Some also find it difficult to talk to the opposite sex due to feeling embarrassed, but often not being able to financially afford period products can lead to woman hiding that it is their time of the month. Taboos seem to be universal and found across the globe.
Taboos found in old writings - Latin encyclopaedia (73 AD):
“Contact with [menstrual blood] turns new wine sour, crops touched by it become barren, grafts die, seed in gardens are dried up, the fruit of trees fall off, the edge of steel and the gleam of ivory are dulled, hives of bees die, even bronze and iron are at once seized by rust, and a horrible smell fills the air; to taste it drives dogs mad and infects their bites with an incurable poison”.
How Men and Women can be part of the solution?
Most people, especially boys and men, avoid talking about periods. Period is a sign of good health. So, let’s break the silence. Raise your voice to end period shame and poverty.
Men & Boys
- Partners – Know when your partner is on their period, buy them period products, assist them with ways to ease the stress/pain/discomfort.
- Fathers – Have conversations with your daughters about their period, when it may start, what it is, buy them period products, help break the taboo and any embarrassment.
- All – Have open conversations with everyone at home. Educate yourselves and others on how periods affect women, what they are, why women have them and also about how period poverty can affect women across the globe. Be proud of supporting charitable causes to end period poverty.
Women & Girls
- Be open about when you are on your period and how it makes you feel
- Do not hide period products like they are contraband
- Educate yourself and others
- Support charitable causes to end period poverty
INTERESTING FACTS ABOUT PERIOD
Period happens because of changes in hormones in the body. A period is the part of the menstrual cycle when a woman bleeds from her vagina for a few days. Every month, in the years between puberty (about age 11 to 14) and menopause (about age 51), woman body readies itself for pregnancy. These hormones cause the lining of the uterus (or womb) thickens and an egg grows and is released from one of your ovaries. This gets the uterus ready for an egg (from the mom) and sperm (from the dad) to attach and grow into a baby. If pregnancy doesn’t occur, it tells your body to begin menstruation. During your period, the uterus sheds its lining and it’s passed, along with some blood, out of the body through the vagina.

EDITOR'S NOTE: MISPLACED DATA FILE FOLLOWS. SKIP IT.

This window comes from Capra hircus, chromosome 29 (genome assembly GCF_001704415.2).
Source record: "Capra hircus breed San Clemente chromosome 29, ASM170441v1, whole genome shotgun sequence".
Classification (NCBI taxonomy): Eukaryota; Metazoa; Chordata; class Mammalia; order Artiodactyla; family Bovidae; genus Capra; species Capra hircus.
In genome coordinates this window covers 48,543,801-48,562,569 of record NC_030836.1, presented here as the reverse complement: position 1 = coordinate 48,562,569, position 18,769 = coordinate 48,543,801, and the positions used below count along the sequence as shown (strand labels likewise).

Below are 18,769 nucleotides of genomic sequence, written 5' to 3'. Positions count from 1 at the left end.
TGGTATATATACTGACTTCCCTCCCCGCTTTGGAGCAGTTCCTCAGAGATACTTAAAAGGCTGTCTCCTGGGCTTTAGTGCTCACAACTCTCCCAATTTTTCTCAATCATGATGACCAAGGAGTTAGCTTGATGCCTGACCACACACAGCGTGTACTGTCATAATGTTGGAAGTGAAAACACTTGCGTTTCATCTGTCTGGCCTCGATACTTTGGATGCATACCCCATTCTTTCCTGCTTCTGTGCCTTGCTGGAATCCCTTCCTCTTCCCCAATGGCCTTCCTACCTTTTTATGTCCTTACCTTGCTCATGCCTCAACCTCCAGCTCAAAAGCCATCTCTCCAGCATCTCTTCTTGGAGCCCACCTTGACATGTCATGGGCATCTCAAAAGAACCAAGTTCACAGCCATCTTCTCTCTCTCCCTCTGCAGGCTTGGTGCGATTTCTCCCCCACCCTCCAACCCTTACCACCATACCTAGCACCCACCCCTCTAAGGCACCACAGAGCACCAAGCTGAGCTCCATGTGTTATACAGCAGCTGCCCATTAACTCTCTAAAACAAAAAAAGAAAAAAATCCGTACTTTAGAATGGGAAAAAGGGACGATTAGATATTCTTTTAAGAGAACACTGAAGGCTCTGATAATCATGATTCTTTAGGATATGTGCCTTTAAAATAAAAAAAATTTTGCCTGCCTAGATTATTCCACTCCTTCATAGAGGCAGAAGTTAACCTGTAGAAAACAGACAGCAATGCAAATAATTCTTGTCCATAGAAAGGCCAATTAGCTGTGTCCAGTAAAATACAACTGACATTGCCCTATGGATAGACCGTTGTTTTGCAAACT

- For most women the menstrual cycle happens every 28 days or so, but it's common for periods to be more or less frequent than this, ranging from day 21 to day 40 of their menstrual cycle.
- Period can last between 3 and 8 days, but it will usually last for about 5 days. The bleeding tends to be heaviest in the first 2 days.
- You'll lose about 30 to 72ml (5 to 12 teaspoons) of blood during your period, although some women bleed more heavily than this.
TREATING PERIOD PAIN
Period pain is common and a normal part of the menstrual cycle. Most women get it at some point in their lives. The pain usually lasts 48 to 72 hours, although it can last longer. During period, your uterus contracts to help expel its lining. Hormonelike substances involved in pain and inflammation trigger the uterine muscle contractions. It's usually felt as painful muscle cramps in the tummy, which can spread to the back and thighs.
6 Ways To Treat Period Pain;
- Apply heat. Heat can help relax the muscles contributing to cramping, so applying heat to your abdomen or back can help relieve your pain.
- Exercise, yoga or meditate. Take steps to reduce stress.
Drink more water - keep you hydrated.
Get your vitamins and minerals.
Eat anti-inflammatory foods - like cherries, blueberries, squash, tomatoes, and bell peppers are good choices. Chamomile tea or Coconut water are full of anti-inflammatory substance.
Take a pain reliever
Alcohol and Period
If you're drinking safely and not in excess, it is safe to drink alcohol during your period. Excessive drinking can cause hormonal fluctuations that can lead to both irregular ovulation and periods.
To learn how to drink mindfully, click here.
To seek help from alcohol support services, click here.